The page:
Adoption and Change Management (ACM)

ACM is a structured process and set of tools that can greatly assist you in implementing and managing changes effectively within your organization or Department/Agency. It focuses on the people side of change, ensuring a smooth transition when integrating new processes, systems, and technologies. Let’s explore why ACM is crucial for your success.
In today’s rapidly evolving technological landscape, where cloud technologies and frequent vendor changes are prevalent, effective change management is essential. As a leader in procurement within the Australian Government, you often encounter updates and new tools that require agile adaptation. ACM provides you with a framework to manage these changes smoothly, minimizing disruption and maximizing productivity.

Recent research conducted by Prosci, a renowned change management research and advisory firm, reveals that organizations with a robust change management strategy are six times more likely to achieve their project objectives and twice as likely to stay within budget. These findings highlight the significance of integrating ACM into procurement processes within your organization or Department/Agency.

By embracing effective change management practices, you can ensure that your procurement team receives the necessary support, resources, and training required to navigate change successfully. This, in turn, enhances productivity, employee satisfaction, and ultimately drives better outcomes for the Australian Government.

To implement an ACM plan tailored to your specific needs, here are key steps to consider:

1. Define the purpose and assemble a change team: 

Clearly communicate the rationale behind the change and establish a team of leaders who will drive the implementation. This team should include the IT leader, executive sponsor, and a people lead who can make personal connections with the impacted procurement teams.

2. Identify priority groups and survey employees:

Determine the procurement teams or individuals who will be most affected by the change. Gather their feedback through surveys to better understand their concerns and customize the change management approach accordingly.

3. Establish a diverse champion network:

Build a network of employees who are committed to adopting and supporting the change. Ensure representation from various departments and leadership levels within your organization or Department/Agency.

4. Develop a communication plan:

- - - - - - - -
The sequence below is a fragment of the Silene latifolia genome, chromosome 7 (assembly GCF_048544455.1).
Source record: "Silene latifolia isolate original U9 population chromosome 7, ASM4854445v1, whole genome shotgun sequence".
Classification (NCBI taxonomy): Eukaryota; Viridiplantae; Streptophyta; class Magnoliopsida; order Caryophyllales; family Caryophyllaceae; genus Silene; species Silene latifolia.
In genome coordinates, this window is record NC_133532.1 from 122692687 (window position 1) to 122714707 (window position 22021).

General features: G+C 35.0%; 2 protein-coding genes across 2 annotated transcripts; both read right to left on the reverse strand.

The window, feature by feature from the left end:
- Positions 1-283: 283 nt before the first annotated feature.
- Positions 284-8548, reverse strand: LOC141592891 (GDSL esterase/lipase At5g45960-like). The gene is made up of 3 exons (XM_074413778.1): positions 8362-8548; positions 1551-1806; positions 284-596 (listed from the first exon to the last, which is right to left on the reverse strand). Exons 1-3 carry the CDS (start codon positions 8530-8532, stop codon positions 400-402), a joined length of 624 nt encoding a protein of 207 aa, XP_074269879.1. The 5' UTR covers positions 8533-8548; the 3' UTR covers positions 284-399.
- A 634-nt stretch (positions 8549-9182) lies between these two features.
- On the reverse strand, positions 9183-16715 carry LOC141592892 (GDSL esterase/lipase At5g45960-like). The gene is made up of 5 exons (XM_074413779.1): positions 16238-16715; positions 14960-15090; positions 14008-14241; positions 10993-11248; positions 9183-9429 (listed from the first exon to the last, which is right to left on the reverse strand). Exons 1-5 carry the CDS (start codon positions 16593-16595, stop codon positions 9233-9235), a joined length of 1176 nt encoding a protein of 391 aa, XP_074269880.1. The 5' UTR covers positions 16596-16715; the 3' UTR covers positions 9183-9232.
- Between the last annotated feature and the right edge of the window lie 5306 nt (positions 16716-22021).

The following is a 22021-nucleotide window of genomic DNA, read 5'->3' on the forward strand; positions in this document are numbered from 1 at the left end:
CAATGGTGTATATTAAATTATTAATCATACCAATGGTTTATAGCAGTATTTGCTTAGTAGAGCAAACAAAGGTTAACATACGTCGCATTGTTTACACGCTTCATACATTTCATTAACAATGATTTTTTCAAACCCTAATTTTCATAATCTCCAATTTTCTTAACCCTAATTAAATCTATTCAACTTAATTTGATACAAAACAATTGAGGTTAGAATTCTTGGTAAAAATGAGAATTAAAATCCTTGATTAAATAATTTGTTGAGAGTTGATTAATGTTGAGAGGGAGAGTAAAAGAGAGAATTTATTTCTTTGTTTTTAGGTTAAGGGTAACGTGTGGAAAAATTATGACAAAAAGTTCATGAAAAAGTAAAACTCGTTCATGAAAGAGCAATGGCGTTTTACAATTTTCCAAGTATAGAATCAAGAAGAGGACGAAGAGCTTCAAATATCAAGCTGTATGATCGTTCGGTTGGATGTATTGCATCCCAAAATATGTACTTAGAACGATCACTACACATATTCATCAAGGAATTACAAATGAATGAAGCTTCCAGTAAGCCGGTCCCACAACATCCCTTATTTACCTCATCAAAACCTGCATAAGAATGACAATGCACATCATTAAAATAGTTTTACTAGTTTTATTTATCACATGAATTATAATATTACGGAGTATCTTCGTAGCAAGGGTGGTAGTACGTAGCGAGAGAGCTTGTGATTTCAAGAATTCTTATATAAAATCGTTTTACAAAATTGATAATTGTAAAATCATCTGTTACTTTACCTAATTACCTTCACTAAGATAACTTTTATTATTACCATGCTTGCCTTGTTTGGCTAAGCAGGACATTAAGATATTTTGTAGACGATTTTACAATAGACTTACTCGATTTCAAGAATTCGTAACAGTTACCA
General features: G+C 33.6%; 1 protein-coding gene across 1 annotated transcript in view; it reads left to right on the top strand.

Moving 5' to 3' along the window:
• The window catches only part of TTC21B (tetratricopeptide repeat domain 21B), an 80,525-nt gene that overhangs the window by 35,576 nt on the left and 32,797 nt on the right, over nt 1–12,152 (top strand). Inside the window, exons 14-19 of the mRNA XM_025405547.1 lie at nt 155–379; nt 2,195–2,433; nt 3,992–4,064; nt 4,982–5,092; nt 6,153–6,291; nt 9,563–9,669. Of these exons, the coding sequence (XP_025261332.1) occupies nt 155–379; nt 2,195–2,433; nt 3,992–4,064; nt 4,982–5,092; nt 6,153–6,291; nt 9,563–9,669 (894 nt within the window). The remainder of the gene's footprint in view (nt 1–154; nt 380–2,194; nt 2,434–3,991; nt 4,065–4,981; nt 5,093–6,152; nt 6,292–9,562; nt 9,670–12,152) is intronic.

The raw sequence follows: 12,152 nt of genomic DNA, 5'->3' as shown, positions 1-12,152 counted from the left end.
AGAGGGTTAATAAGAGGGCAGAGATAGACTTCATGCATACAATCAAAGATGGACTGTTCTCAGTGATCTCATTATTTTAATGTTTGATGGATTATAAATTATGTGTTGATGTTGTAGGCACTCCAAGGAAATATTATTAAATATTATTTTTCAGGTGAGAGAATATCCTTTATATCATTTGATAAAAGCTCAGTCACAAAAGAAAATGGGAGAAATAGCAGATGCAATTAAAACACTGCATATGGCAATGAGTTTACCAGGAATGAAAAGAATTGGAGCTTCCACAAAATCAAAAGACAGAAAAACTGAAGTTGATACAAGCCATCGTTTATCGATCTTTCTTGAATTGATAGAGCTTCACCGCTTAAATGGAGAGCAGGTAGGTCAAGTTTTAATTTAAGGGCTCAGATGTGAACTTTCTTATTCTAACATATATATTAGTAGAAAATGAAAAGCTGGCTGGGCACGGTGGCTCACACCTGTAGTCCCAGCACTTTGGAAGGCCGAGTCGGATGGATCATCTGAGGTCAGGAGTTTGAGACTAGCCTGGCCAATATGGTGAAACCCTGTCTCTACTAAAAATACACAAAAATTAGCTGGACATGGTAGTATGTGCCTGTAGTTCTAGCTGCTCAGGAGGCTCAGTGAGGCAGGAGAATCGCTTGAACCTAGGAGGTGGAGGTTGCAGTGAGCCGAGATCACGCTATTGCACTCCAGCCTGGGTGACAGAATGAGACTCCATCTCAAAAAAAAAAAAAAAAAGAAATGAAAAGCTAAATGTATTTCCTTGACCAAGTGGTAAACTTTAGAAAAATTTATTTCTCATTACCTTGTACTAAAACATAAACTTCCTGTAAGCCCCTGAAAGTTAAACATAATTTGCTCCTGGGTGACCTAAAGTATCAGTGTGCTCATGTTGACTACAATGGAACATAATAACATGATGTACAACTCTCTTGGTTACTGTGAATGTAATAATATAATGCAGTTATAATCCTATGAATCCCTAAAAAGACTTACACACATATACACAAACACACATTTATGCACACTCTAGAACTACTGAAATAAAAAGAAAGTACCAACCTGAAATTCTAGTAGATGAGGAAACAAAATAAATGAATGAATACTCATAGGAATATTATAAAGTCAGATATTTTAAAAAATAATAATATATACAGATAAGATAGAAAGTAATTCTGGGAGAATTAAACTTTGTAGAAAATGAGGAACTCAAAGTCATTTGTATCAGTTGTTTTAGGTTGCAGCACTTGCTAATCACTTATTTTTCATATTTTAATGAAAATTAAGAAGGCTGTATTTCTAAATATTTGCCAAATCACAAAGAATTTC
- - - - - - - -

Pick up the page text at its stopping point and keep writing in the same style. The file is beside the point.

Craft clear and persuasive messages that define the purpose of the change, address specific concerns raised by procurement teams, explain how those concerns will be addressed, and highlight the benefits of the change for improved procurement processes and outcomes.

5. Deliver blended training programs:

Provide a combination of live, instructor-led training sessions and on-demand lessons to equip procurement teams with the necessary skills and knowledge to embrace the new technologies or systems. Engage champions and early adopters to participate in the training process.

6. Assess effectiveness and success:

Define success criteria specific to your procurement goals and gather baseline data to measure progress. Regularly collect feedback from users and stakeholders, allowing it to inform future change initiatives. Sustain adoption by incorporating ongoing assessments, additional training, and continuous support.

By following these steps and implementing an effective ACM strategy, you can navigate change successfully, maximize user adoption, and capitalize on the benefits of new technologies or systems within your procurement organization or Department/Agency. Partnering with experts in training and adoption, such as SHI, can further enhance the implementation of ACM best practices tailored to the unique requirements of the Australian Government’s procurement landscape.

Remember, as CPOs, Procurement Directors, and Managers, your role is crucial in driving successful change initiatives. Embrace ACM and empower your team to adapt and excel in the ever-changing procurement landscape of the Australian Government.